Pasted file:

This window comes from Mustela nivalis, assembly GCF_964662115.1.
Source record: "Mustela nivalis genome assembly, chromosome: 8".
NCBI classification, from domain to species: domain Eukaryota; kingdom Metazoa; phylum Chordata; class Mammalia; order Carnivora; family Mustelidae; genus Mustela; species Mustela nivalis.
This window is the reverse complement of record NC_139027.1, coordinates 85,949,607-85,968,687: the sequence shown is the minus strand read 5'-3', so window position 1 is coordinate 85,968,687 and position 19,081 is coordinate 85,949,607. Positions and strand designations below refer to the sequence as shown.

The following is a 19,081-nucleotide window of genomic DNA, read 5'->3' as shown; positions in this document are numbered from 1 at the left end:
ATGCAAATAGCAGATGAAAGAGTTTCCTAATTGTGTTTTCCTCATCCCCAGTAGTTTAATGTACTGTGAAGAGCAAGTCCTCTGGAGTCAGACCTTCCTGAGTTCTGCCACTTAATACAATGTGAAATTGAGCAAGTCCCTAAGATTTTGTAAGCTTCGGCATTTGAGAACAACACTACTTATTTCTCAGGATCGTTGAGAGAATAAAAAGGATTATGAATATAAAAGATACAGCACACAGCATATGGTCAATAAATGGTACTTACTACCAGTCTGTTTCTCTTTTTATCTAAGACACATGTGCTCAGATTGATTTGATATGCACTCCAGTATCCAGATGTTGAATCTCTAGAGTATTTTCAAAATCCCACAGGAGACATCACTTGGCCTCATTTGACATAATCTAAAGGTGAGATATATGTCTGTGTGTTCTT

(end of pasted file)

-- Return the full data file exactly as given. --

This window comes from Mustela nivalis, assembly GCF_964662115.1.
Source record: "Mustela nivalis genome assembly, chromosome: 8".
NCBI classification, from domain to species: domain Eukaryota; kingdom Metazoa; phylum Chordata; class Mammalia; order Carnivora; family Mustelidae; genus Mustela; species Mustela nivalis.
This window is the reverse complement of record NC_139027.1, coordinates 85,949,607-85,968,687: the sequence shown is the minus strand read 5'-3', so window position 1 is coordinate 85,968,687 and position 19,081 is coordinate 85,949,607. Positions and strand designations below refer to the sequence as shown.

The following is a 19,081-nucleotide window of genomic DNA, read 5'->3' as shown; positions in this document are numbered from 1 at the left end:
ATGCAAATAGCAGATGAAAGAGTTTCCTAATTGTGTTTTCCTCATCCCCAGTAGTTTAATGTACTGTGAAGAGCAAGTCCTCTGGAGTCAGACCTTCCTGAGTTCTGCCACTTAATACAATGTGAAATTGAGCAAGTCCCTAAGATTTTGTAAGCTTCGGCATTTGAGAACAACACTACTTATTTCTCAGGATCGTTGAGAGAATAAAAAGGATTATGAATATAAAAGATACAGCACACAGCATATGGTCAATAAATGGTACTTACTACCAGTCTGTTTCTCTTTTTATCTAAGACACATGTGCTCAGATTGATTTGATATGCACTCCAGTATCCAGATGTTGAATCTCTAGAGTATTTTCAAAATCCCACAGGAGACATCACTTGGCCTCATTTGACATAATCTAAAGGTGAGATATATGTCTGTGTGTTCTT